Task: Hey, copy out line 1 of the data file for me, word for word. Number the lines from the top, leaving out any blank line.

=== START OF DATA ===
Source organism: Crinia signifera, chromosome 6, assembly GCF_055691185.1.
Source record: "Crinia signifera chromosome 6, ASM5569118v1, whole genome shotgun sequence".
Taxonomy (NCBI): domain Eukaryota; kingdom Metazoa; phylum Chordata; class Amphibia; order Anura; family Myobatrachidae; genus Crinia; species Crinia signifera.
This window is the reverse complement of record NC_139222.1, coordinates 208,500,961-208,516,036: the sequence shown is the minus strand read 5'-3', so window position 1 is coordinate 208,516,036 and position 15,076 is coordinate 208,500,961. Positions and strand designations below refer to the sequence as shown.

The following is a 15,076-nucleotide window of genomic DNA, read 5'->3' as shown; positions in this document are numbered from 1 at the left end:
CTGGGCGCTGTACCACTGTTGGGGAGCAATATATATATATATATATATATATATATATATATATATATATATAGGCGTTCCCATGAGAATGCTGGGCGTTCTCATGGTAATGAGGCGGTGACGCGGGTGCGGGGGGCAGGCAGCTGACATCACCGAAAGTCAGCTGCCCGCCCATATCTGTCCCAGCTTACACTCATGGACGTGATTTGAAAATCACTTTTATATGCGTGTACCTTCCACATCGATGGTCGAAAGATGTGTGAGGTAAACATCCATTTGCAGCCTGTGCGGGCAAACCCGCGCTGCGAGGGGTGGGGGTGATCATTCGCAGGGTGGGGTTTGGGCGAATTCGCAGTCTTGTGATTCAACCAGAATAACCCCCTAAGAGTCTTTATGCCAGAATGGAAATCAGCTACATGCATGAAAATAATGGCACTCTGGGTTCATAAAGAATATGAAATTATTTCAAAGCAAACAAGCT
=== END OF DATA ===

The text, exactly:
Source organism: Crinia signifera, chromosome 6, assembly GCF_055691185.1.